The wide main street of Chipping Sodbury
|Thornbury and Yate|
Chipping Sodbury is a delightfully pretty market town in Gloucestershire. The town was founded in the 12th century by William Crassus (or le Gros) as a market place, whence it grew and superseded the original village, Old Sodbury, which is nearby. Little Sodbury is close by too. At the 2001 census the population of Chipping Sodbury was 5,066, but in the last decade the town has become part of a much larger built-up area due to the rapid expansion of nearby Yate. At the census the combined population of Yate and Chipping Sodbury was 26,855.
The town's name is from that of Old Sodbury, originally known just as "Sodbury", and this is recorded in Old English (in the dative case) as Soppanbyrig, meanin “Soppa's town”. “Chipping” (from the Old / English ceping) means a market place.
East of the town is the Chipping Sodbury Tunnel, a railway tunnel under the Cotswolds 2 miles 924 yards long, which was opened by the Great Western Railway in 1902. The tunnel is notorious for flooding in wet weather, often leading to disruption of services on the main railway line to and from Glamorgan. Chipping Sodbury itself had a railway station from 1903 to 1961. Yate station, on the Bristol to Birmingham main line, closed in January 1965 but reopened in May 1989.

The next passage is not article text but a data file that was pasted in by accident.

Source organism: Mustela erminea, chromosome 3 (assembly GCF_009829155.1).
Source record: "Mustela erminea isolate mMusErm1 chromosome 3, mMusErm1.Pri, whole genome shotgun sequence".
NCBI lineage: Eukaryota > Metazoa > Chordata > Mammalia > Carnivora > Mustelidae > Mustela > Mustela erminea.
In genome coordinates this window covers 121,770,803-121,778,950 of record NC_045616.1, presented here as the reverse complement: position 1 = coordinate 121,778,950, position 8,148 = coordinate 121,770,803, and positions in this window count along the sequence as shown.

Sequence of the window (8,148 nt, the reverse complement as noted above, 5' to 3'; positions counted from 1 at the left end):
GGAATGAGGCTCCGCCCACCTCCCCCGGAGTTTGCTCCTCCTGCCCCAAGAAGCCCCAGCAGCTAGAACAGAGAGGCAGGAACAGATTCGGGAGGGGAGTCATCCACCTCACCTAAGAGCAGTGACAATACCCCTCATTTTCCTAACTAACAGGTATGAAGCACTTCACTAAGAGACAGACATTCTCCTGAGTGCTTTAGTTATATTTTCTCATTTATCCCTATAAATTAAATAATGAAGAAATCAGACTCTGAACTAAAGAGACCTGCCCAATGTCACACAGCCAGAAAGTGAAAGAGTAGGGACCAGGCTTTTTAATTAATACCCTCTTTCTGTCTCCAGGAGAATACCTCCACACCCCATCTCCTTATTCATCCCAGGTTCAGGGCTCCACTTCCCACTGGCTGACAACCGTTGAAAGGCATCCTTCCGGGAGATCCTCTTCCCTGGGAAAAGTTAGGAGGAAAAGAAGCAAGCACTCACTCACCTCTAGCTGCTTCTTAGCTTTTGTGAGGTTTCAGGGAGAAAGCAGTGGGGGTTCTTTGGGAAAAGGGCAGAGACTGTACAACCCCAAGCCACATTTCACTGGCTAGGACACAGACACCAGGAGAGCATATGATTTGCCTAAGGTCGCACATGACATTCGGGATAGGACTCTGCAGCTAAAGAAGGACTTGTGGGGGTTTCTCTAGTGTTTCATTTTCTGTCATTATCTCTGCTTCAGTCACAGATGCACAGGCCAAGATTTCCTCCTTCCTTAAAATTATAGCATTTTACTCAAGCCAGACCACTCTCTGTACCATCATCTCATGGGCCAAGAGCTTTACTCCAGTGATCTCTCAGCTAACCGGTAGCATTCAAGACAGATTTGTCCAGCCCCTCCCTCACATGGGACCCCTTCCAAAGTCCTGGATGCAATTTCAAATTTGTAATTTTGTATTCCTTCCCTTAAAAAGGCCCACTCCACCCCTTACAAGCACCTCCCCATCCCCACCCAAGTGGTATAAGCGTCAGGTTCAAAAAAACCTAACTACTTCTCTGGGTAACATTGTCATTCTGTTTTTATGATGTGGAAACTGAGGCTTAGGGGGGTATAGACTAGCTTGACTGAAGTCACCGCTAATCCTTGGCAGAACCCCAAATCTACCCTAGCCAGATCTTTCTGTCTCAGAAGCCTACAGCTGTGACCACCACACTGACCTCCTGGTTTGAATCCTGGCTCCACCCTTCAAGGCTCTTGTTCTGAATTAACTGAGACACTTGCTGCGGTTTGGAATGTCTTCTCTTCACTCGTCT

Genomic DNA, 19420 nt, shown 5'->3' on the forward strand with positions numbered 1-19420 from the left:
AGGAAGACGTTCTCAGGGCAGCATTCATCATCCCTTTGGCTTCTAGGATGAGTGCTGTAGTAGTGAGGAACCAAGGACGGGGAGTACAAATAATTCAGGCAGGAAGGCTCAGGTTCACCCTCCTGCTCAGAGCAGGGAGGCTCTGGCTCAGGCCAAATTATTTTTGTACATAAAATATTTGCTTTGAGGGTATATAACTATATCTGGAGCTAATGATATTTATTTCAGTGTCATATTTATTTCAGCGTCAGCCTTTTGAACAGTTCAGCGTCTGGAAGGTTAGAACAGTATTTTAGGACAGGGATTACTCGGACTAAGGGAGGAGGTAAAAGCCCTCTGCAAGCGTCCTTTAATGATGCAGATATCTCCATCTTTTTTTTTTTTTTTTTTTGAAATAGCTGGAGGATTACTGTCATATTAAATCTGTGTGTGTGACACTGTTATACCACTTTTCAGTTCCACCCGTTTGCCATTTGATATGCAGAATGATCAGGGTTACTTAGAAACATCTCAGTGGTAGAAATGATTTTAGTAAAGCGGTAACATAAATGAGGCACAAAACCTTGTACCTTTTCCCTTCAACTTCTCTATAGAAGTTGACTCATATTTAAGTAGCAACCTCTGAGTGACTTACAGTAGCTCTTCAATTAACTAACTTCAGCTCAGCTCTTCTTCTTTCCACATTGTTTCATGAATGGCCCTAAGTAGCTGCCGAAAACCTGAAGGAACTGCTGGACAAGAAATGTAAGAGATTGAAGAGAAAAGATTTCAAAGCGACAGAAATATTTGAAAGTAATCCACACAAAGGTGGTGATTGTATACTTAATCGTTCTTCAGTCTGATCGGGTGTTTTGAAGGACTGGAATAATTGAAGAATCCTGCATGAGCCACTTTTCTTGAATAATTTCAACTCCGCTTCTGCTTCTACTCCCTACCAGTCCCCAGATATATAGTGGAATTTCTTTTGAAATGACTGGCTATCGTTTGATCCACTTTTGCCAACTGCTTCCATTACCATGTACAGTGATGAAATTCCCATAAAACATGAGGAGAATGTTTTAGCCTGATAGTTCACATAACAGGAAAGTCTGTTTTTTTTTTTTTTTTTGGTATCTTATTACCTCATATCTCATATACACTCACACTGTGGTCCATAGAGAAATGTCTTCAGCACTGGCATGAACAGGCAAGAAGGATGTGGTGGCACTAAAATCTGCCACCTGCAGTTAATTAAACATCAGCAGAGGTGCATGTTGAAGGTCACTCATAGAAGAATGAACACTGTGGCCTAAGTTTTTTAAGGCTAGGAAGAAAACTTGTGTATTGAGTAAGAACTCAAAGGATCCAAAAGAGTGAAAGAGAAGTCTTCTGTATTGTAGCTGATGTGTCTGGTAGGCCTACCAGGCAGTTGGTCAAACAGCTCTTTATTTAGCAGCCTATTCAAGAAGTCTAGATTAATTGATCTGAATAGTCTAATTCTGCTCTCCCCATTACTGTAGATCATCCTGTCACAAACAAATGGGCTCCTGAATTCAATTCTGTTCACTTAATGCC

Chipping Sodbury hosts a twice yearly Mop Fair, usually the last weekends of March and September. The town holds a Festival Week in early June. There is a farmers' market twice a month, on the second and fourth Saturdays.
A Victorian Evening is held on the first Friday in December. The event starts in the afternoon when school choirs perform in the street. The evening's events begin with the arrival of Father Christmas when snow is guaranteed (from a blower). The streets are lined with stalls from local charities and organisations and old time amusements, including a Ferris wheel, Helter Skelter and two children's rides. Choirs sing, bands play, and stalls bring a market feel. A Hog Roast is held.
The town is served by a community radio station, GLOSS FM which broadcasts 365 days a year on its webcasts and twice a year on 87.7 MHz FM.